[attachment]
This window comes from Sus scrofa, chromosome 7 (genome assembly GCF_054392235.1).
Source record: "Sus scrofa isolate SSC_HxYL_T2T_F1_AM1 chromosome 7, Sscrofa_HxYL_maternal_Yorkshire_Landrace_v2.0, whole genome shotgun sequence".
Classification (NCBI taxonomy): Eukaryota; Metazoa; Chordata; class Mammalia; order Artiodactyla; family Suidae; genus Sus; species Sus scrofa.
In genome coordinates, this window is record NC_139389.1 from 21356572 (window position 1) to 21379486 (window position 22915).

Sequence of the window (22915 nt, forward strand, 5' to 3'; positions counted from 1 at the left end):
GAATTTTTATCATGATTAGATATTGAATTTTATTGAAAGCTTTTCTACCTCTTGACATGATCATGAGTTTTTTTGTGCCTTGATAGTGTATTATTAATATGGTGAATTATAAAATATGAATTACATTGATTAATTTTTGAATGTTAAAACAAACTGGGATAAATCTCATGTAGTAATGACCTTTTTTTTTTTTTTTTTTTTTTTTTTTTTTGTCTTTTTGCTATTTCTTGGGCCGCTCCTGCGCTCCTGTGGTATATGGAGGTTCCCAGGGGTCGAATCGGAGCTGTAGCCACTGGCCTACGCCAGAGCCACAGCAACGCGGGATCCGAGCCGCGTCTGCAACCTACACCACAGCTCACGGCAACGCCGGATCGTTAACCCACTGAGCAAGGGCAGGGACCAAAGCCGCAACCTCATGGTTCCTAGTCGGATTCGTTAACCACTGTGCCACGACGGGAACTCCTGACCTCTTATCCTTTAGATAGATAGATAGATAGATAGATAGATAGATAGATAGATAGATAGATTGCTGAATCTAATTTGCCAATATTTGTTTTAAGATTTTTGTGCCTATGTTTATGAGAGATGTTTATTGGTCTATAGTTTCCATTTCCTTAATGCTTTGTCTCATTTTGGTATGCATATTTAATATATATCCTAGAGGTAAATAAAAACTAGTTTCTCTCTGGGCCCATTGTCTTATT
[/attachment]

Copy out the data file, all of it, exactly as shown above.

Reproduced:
This window comes from Sus scrofa, chromosome 7 (genome assembly GCF_054392235.1).
Source record: "Sus scrofa isolate SSC_HxYL_T2T_F1_AM1 chromosome 7, Sscrofa_HxYL_maternal_Yorkshire_Landrace_v2.0, whole genome shotgun sequence".
Classification (NCBI taxonomy): Eukaryota; Metazoa; Chordata; class Mammalia; order Artiodactyla; family Suidae; genus Sus; species Sus scrofa.
In genome coordinates, this window is record NC_139389.1 from 21356572 (window position 1) to 21379486 (window position 22915).

Sequence of the window (22915 nt, forward strand, 5' to 3'; positions counted from 1 at the left end):
GAATTTTTATCATGATTAGATATTGAATTTTATTGAAAGCTTTTCTACCTCTTGACATGATCATGAGTTTTTTTGTGCCTTGATAGTGTATTATTAATATGGTGAATTATAAAATATGAATTACATTGATTAATTTTTGAATGTTAAAACAAACTGGGATAAATCTCATGTAGTAATGACCTTTTTTTTTTTTTTTTTTTTTTTTTTTTTTGTCTTTTTGCTATTTCTTGGGCCGCTCCTGCGCTCCTGTGGTATATGGAGGTTCCCAGGGGTCGAATCGGAGCTGTAGCCACTGGCCTACGCCAGAGCCACAGCAACGCGGGATCCGAGCCGCGTCTGCAACCTACACCACAGCTCACGGCAACGCCGGATCGTTAACCCACTGAGCAAGGGCAGGGACCAAAGCCGCAACCTCATGGTTCCTAGTCGGATTCGTTAACCACTGTGCCACGACGGGAACTCCTGACCTCTTATCCTTTAGATAGATAGATAGATAGATAGATAGATAGATAGATAGATAGATAGATTGCTGAATCTAATTTGCCAATATTTGTTTTAAGATTTTTGTGCCTATGTTTATGAGAGATGTTTATTGGTCTATAGTTTCCATTTCCTTAATGCTTTGTCTCATTTTGGTATGCATATTTAATATATATCCTAGAGGTAAATAAAAACTAGTTTCTCTCTGGGCCCATTGTCTTATT